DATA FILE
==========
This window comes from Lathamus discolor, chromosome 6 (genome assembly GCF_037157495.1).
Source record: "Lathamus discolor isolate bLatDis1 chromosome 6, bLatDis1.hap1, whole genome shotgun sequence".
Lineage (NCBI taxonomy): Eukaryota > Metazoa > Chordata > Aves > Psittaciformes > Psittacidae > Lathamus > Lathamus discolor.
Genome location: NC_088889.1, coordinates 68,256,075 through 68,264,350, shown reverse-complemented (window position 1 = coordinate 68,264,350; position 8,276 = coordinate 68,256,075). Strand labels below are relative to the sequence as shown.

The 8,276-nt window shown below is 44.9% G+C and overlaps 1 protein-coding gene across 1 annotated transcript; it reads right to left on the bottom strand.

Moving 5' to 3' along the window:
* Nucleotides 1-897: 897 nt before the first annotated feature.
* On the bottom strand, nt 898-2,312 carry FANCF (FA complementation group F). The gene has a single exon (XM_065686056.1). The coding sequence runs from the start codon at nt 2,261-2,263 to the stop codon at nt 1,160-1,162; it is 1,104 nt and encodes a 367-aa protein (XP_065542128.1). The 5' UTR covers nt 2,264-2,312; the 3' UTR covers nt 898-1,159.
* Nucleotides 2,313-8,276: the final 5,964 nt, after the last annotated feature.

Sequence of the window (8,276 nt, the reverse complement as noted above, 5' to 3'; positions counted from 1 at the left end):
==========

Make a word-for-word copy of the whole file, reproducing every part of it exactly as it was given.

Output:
This window comes from Lathamus discolor, chromosome 6 (genome assembly GCF_037157495.1).
Source record: "Lathamus discolor isolate bLatDis1 chromosome 6, bLatDis1.hap1, whole genome shotgun sequence".
Lineage (NCBI taxonomy): Eukaryota > Metazoa > Chordata > Aves > Psittaciformes > Psittacidae > Lathamus > Lathamus discolor.
Genome location: NC_088889.1, coordinates 68,256,075 through 68,264,350, shown reverse-complemented (window position 1 = coordinate 68,264,350; position 8,276 = coordinate 68,256,075). Strand labels below are relative to the sequence as shown.

The 8,276-nt window shown below is 44.9% G+C and overlaps 1 protein-coding gene across 1 annotated transcript; it reads right to left on the bottom strand.

Moving 5' to 3' along the window:
* Nucleotides 1-897: 897 nt before the first annotated feature.
* On the bottom strand, nt 898-2,312 carry FANCF (FA complementation group F). The gene has a single exon (XM_065686056.1). The coding sequence runs from the start codon at nt 2,261-2,263 to the stop codon at nt 1,160-1,162; it is 1,104 nt and encodes a 367-aa protein (XP_065542128.1). The 5' UTR covers nt 2,264-2,312; the 3' UTR covers nt 898-1,159.
* Nucleotides 2,313-8,276: the final 5,964 nt, after the last annotated feature.

Sequence of the window (8,276 nt, the reverse complement as noted above, 5' to 3'; positions counted from 1 at the left end):